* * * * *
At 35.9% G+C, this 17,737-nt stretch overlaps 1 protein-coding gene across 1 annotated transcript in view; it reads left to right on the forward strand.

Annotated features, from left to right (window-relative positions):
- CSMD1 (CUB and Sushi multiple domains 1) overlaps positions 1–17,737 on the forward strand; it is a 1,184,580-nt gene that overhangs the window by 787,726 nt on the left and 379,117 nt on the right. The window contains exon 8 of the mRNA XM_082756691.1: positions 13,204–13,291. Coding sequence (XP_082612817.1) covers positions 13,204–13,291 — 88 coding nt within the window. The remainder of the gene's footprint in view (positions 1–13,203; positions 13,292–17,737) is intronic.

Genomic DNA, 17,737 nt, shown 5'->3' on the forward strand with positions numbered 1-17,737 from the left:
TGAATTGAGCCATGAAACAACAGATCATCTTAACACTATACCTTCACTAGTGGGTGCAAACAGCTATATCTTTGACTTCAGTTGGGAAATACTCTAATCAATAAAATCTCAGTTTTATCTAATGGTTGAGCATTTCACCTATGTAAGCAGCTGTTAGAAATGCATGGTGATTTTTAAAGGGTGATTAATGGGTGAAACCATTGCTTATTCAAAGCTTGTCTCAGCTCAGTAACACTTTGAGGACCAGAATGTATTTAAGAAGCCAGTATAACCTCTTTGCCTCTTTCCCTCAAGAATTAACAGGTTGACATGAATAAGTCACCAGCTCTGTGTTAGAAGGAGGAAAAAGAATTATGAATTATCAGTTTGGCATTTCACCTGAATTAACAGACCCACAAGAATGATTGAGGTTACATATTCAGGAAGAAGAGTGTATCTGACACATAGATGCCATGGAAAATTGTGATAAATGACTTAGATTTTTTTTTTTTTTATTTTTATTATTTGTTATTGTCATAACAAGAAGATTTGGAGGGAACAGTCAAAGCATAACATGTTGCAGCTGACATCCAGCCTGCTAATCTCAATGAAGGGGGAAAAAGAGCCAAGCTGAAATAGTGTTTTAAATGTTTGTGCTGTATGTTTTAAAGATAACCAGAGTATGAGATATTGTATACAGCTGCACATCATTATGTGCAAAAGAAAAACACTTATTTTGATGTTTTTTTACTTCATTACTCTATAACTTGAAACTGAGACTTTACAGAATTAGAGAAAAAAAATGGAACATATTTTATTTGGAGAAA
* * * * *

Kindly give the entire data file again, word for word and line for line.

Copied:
At 35.9% G+C, this 17,737-nt stretch overlaps 1 protein-coding gene across 1 annotated transcript in view; it reads left to right on the forward strand.

Annotated features, from left to right (window-relative positions):
- CSMD1 (CUB and Sushi multiple domains 1) overlaps positions 1–17,737 on the forward strand; it is a 1,184,580-nt gene that overhangs the window by 787,726 nt on the left and 379,117 nt on the right. The window contains exon 8 of the mRNA XM_082756691.1: positions 13,204–13,291. Coding sequence (XP_082612817.1) covers positions 13,204–13,291 — 88 coding nt within the window. The remainder of the gene's footprint in view (positions 1–13,203; positions 13,292–17,737) is intronic.

Genomic DNA, 17,737 nt, shown 5'->3' on the forward strand with positions numbered 1-17,737 from the left:
TGAATTGAGCCATGAAACAACAGATCATCTTAACACTATACCTTCACTAGTGGGTGCAAACAGCTATATCTTTGACTTCAGTTGGGAAATACTCTAATCAATAAAATCTCAGTTTTATCTAATGGTTGAGCATTTCACCTATGTAAGCAGCTGTTAGAAATGCATGGTGATTTTTAAAGGGTGATTAATGGGTGAAACCATTGCTTATTCAAAGCTTGTCTCAGCTCAGTAACACTTTGAGGACCAGAATGTATTTAAGAAGCCAGTATAACCTCTTTGCCTCTTTCCCTCAAGAATTAACAGGTTGACATGAATAAGTCACCAGCTCTGTGTTAGAAGGAGGAAAAAGAATTATGAATTATCAGTTTGGCATTTCACCTGAATTAACAGACCCACAAGAATGATTGAGGTTACATATTCAGGAAGAAGAGTGTATCTGACACATAGATGCCATGGAAAATTGTGATAAATGACTTAGATTTTTTTTTTTTTTATTTTTATTATTTGTTATTGTCATAACAAGAAGATTTGGAGGGAACAGTCAAAGCATAACATGTTGCAGCTGACATCCAGCCTGCTAATCTCAATGAAGGGGGAAAAAGAGCCAAGCTGAAATAGTGTTTTAAATGTTTGTGCTGTATGTTTTAAAGATAACCAGAGTATGAGATATTGTATACAGCTGCACATCATTATGTGCAAAAGAAAAACACTTATTTTGATGTTTTTTTACTTCATTACTCTATAACTTGAAACTGAGACTTTACAGAATTAGAGAAAAAAAATGGAACATATTTTATTTGGAGAAA